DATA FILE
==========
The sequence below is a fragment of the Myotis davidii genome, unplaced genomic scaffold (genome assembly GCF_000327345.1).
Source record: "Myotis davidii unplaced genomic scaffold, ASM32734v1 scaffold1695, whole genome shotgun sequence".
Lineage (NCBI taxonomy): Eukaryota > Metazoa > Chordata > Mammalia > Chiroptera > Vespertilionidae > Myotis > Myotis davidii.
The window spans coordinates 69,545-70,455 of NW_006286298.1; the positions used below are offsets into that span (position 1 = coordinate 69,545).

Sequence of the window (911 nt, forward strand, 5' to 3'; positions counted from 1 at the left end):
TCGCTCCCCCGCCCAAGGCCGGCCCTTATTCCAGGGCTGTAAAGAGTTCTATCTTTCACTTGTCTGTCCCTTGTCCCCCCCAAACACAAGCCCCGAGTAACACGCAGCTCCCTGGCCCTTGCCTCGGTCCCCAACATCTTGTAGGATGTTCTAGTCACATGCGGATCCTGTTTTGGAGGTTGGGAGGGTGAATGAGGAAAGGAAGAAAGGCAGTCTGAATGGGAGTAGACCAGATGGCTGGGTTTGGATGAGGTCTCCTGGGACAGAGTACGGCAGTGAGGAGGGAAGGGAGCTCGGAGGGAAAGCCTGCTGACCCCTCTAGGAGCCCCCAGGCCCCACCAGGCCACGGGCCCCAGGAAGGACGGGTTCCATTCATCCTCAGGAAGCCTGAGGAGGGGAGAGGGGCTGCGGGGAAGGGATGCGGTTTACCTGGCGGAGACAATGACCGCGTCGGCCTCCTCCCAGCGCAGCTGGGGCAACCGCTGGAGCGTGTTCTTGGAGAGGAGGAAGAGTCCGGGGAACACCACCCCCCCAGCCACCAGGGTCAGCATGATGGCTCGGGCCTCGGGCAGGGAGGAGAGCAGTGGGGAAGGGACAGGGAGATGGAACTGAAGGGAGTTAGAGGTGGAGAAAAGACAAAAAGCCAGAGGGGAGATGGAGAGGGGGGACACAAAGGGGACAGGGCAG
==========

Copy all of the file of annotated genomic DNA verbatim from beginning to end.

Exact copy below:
The sequence below is a fragment of the Myotis davidii genome, unplaced genomic scaffold (genome assembly GCF_000327345.1).
Source record: "Myotis davidii unplaced genomic scaffold, ASM32734v1 scaffold1695, whole genome shotgun sequence".
Lineage (NCBI taxonomy): Eukaryota > Metazoa > Chordata > Mammalia > Chiroptera > Vespertilionidae > Myotis > Myotis davidii.
The window spans coordinates 69,545-70,455 of NW_006286298.1; the positions used below are offsets into that span (position 1 = coordinate 69,545).

Sequence of the window (911 nt, forward strand, 5' to 3'; positions counted from 1 at the left end):
TCGCTCCCCCGCCCAAGGCCGGCCCTTATTCCAGGGCTGTAAAGAGTTCTATCTTTCACTTGTCTGTCCCTTGTCCCCCCCAAACACAAGCCCCGAGTAACACGCAGCTCCCTGGCCCTTGCCTCGGTCCCCAACATCTTGTAGGATGTTCTAGTCACATGCGGATCCTGTTTTGGAGGTTGGGAGGGTGAATGAGGAAAGGAAGAAAGGCAGTCTGAATGGGAGTAGACCAGATGGCTGGGTTTGGATGAGGTCTCCTGGGACAGAGTACGGCAGTGAGGAGGGAAGGGAGCTCGGAGGGAAAGCCTGCTGACCCCTCTAGGAGCCCCCAGGCCCCACCAGGCCACGGGCCCCAGGAAGGACGGGTTCCATTCATCCTCAGGAAGCCTGAGGAGGGGAGAGGGGCTGCGGGGAAGGGATGCGGTTTACCTGGCGGAGACAATGACCGCGTCGGCCTCCTCCCAGCGCAGCTGGGGCAACCGCTGGAGCGTGTTCTTGGAGAGGAGGAAGAGTCCGGGGAACACCACCCCCCCAGCCACCAGGGTCAGCATGATGGCTCGGGCCTCGGGCAGGGAGGAGAGCAGTGGGGAAGGGACAGGGAGATGGAACTGAAGGGAGTTAGAGGTGGAGAAAAGACAAAAAGCCAGAGGGGAGATGGAGAGGGGGGACACAAAGGGGACAGGGCAG